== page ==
There's a huge difference between an employee's intellectual understanding of a change situation and his or her emotional acceptance of it. Saying it another way: What's logical to employees isn't necessarily psychological! We have to address the emotional and psychological side of change among our employees, as well as the logical and intellectual aspects.
Emotional Reactions To Change
Typically, employees in a credit union have four basic emotional reactions to change: withdrawal, confusion, worry/sadness, and anger.
These are not abnormal reactions, but rather normal coping emotions and behaviors when change is introduced to the credit union. Even some of your best employees who are very positive about change, may temporarily experience one or more of these reactions. The problem comes when employees stay in these emotional states for any length of time.
Here are some typical behavioral descriptions that will help you spot employees who are experiencing one or more of these emotional reactions to change:
Withdrawal - is manifested by employees who traditionally have been very active, but once the change has occurred, seem to lose interest in what they're doing. They still put in their time, but don't have the drive and energy they once did. On the surface, these people may appear to be withdrawn and lethargic -- but on the inside, they are expending a phenomenal amount of energy on avoidance behavior.
Confusion - is demonstrated by employees who have lost sight of where they fit in with the organization. They often spend lots of time trying to determine what to do, instead of how to do it. Because they don't know what to do, they spend time on busywork instead of on the productive efforts.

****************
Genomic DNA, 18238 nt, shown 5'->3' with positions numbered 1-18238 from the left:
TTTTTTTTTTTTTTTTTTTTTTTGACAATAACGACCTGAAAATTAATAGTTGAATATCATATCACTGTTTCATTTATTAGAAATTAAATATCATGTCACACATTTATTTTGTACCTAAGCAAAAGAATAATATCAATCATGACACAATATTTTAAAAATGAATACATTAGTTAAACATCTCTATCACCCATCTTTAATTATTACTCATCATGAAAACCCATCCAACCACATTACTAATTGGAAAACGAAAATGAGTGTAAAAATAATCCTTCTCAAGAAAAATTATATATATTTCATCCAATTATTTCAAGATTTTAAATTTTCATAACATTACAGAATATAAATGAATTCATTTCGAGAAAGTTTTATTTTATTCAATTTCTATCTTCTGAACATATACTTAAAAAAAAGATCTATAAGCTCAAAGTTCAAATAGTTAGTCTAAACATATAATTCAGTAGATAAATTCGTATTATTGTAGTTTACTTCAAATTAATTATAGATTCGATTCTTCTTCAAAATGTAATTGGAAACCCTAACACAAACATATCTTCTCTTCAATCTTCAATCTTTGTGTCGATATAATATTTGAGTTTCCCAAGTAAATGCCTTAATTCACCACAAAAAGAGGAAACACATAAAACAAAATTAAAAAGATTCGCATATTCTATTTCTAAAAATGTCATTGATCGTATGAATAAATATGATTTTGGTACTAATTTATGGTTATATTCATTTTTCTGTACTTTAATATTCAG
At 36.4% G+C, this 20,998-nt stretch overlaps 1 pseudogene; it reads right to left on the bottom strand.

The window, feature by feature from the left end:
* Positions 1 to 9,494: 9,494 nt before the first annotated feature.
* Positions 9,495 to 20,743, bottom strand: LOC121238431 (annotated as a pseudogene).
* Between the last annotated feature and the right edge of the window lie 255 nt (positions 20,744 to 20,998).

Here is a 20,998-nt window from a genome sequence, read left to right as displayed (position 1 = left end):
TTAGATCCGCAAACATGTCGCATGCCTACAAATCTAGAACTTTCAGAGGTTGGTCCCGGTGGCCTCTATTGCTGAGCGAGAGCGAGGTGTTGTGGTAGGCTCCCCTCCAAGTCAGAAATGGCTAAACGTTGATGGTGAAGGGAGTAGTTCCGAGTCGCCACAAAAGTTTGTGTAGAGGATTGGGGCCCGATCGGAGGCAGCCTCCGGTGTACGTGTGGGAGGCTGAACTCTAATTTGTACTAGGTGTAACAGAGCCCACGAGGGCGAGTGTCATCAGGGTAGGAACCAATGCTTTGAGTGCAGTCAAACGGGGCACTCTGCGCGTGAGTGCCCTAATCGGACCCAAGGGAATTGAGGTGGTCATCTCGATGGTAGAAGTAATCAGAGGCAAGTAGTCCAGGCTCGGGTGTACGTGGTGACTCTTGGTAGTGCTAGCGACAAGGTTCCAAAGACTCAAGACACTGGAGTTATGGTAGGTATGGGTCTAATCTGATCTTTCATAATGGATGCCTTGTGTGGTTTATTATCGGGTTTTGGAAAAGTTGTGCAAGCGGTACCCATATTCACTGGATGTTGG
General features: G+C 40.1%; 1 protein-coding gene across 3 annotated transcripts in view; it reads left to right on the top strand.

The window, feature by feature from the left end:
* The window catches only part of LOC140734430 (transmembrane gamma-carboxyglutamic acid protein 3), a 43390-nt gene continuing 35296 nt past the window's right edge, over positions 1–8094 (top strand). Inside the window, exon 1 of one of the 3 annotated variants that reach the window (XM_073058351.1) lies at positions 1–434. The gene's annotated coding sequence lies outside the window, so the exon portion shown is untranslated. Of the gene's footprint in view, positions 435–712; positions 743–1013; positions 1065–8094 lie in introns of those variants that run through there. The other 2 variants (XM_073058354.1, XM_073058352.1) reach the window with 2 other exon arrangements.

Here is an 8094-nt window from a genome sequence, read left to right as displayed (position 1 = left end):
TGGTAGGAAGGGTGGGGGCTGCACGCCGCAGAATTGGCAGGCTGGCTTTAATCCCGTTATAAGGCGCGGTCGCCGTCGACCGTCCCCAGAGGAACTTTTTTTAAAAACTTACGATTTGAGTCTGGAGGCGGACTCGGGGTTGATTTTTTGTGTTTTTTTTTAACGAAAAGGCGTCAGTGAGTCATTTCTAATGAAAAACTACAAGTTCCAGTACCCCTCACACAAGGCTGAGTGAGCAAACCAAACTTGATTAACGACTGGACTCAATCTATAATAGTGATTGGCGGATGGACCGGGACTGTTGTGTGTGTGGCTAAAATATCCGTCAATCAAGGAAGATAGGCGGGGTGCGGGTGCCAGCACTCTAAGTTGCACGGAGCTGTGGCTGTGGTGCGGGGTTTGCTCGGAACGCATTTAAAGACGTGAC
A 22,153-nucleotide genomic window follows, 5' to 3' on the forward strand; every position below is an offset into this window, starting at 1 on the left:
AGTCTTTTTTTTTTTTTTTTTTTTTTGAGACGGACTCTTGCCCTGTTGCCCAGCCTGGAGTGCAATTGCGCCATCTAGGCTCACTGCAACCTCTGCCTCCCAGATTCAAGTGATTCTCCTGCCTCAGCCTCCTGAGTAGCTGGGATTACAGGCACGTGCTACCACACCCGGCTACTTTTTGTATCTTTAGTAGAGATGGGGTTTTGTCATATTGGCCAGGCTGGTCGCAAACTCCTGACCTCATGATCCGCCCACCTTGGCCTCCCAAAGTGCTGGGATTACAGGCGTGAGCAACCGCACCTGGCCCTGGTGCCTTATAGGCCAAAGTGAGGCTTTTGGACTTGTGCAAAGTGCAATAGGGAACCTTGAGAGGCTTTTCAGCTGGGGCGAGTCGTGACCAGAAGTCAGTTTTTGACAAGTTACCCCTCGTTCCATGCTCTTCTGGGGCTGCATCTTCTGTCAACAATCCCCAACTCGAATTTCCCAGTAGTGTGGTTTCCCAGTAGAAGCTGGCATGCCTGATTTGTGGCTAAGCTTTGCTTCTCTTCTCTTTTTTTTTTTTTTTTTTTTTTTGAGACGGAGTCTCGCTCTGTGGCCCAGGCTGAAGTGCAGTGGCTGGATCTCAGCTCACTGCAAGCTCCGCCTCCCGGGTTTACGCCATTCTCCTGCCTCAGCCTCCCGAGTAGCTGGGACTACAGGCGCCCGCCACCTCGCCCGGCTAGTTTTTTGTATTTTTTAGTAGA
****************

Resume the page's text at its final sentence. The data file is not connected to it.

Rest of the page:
Worry/Sadness - occurs because something or someone that employees identified with has been removed or changed. Employees identify with specific tasks, location, work team, or their position. And when one or more are changed or removed the employee may not only experience that loss, but also the loss of their own identity, with marked psychological effect.
Anger - is seen in employees who are critical of the credit union and the change effort, and who encourage other employees to be critical as well. They’re the leaders of other disgruntled people. The tend to relish and delight in the role of victim.
The descriptions of the four types of emotional reaction to change are not meant to represent a mutually exclusive and finite set of behaviors, rather a way to classify how change generally affects employees in the credit union.
It is important to be able to recognize the various emotional reactions to change, so that appropriate change management strategies can be introduced to help people move through the transition process and become healthy, satisfied and productive employees. If these emotional reactions are not addressed and they become chronic, organizations tend to experience increases in employee absenteeism and turnover, as well as decreases in employee job satisfaction and productivity. In Part II of this series on the Human Connection to Change, specific change management interventions corresponding to each change reaction will be described.
Tom Davis is president of Davis & Company, a management consulting firm specializing in strategic planning and change management strategies for credit unions and CUSOs. Tom can be reached at (303) 791-5141, Website: www.daviscompany.net. You can also read his opinions on the CreditUnions.com Consultants' Corner.